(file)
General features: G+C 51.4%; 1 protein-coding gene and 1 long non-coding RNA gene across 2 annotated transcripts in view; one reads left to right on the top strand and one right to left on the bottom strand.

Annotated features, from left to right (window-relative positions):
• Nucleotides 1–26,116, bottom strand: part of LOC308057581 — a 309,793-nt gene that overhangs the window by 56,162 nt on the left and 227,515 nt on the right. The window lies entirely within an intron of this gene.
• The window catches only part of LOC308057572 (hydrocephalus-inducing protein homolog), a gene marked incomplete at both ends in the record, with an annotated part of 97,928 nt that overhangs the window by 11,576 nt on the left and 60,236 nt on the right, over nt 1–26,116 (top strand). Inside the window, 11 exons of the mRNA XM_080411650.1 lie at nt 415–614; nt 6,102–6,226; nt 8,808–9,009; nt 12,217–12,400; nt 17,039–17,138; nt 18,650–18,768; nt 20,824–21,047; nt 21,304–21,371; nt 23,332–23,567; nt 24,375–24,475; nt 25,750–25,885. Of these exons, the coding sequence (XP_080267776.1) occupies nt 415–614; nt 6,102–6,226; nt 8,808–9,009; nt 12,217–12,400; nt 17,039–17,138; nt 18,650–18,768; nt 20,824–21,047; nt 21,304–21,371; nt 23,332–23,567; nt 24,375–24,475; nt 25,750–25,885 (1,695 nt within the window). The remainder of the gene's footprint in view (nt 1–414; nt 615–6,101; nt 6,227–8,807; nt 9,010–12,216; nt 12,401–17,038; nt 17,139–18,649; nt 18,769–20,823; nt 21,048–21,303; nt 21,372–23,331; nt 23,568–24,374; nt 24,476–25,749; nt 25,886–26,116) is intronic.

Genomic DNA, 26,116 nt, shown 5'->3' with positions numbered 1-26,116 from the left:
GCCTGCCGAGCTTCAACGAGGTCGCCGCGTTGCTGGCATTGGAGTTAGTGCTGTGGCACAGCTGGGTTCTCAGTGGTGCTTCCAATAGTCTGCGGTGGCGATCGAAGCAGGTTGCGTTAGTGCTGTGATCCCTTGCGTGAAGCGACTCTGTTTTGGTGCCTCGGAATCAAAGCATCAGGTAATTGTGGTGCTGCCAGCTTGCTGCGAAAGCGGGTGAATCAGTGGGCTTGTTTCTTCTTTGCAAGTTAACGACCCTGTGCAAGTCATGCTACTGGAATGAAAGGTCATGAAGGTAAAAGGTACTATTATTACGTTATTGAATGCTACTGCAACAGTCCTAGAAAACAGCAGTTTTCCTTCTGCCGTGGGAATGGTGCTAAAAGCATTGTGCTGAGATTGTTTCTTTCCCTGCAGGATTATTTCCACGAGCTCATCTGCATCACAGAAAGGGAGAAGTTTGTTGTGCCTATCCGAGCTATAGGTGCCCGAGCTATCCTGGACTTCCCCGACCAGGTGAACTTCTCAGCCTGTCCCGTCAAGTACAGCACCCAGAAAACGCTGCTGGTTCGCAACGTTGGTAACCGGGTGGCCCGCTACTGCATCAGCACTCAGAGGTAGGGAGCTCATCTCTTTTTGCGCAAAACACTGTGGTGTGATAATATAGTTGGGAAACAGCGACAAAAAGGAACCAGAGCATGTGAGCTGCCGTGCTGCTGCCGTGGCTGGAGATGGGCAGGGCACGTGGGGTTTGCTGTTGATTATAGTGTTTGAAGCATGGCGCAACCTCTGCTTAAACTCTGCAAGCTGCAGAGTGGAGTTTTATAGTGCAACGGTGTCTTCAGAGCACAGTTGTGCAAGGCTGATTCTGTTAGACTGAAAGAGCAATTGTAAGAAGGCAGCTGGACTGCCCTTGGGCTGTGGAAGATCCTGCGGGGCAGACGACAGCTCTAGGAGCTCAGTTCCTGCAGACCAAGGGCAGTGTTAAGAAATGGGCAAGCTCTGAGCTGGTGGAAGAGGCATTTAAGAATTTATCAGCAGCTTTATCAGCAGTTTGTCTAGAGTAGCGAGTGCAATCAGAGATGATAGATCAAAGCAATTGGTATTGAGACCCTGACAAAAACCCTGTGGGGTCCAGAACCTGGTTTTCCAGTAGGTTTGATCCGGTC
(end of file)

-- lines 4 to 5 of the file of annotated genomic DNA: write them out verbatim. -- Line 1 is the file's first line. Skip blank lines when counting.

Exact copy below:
• The window catches only part of LOC308057572 (hydrocephalus-inducing protein homolog), a gene marked incomplete at both ends in the record, with an annotated part of 97,928 nt that overhangs the window by 11,576 nt on the left and 60,236 nt on the right, over nt 1–26,116 (top strand). Inside the window, 11 exons of the mRNA XM_080411650.1 lie at nt 415–614; nt 6,102–6,226; nt 8,808–9,009; nt 12,217–12,400; nt 17,039–17,138; nt 18,650–18,768; nt 20,824–21,047; nt 21,304–21,371; nt 23,332–23,567; nt 24,375–24,475; nt 25,750–25,885. Of these exons, the coding sequence (XP_080267776.1) occupies nt 415–614; nt 6,102–6,226; nt 8,808–9,009; nt 12,217–12,400; nt 17,039–17,138; nt 18,650–18,768; nt 20,824–21,047; nt 21,304–21,371; nt 23,332–23,567; nt 24,375–24,475; nt 25,750–25,885 (1,695 nt within the window). The remainder of the gene's footprint in view (nt 1–414; nt 615–6,101; nt 6,227–8,807; nt 9,010–12,216; nt 12,401–17,038; nt 17,139–18,649; nt 18,769–20,823; nt 21,048–21,303; nt 21,372–23,331; nt 23,568–24,374; nt 24,476–25,749; nt 25,886–26,116) is intronic.

Genomic DNA, 26,116 nt, shown 5'->3' with positions numbered 1-26,116 from the left: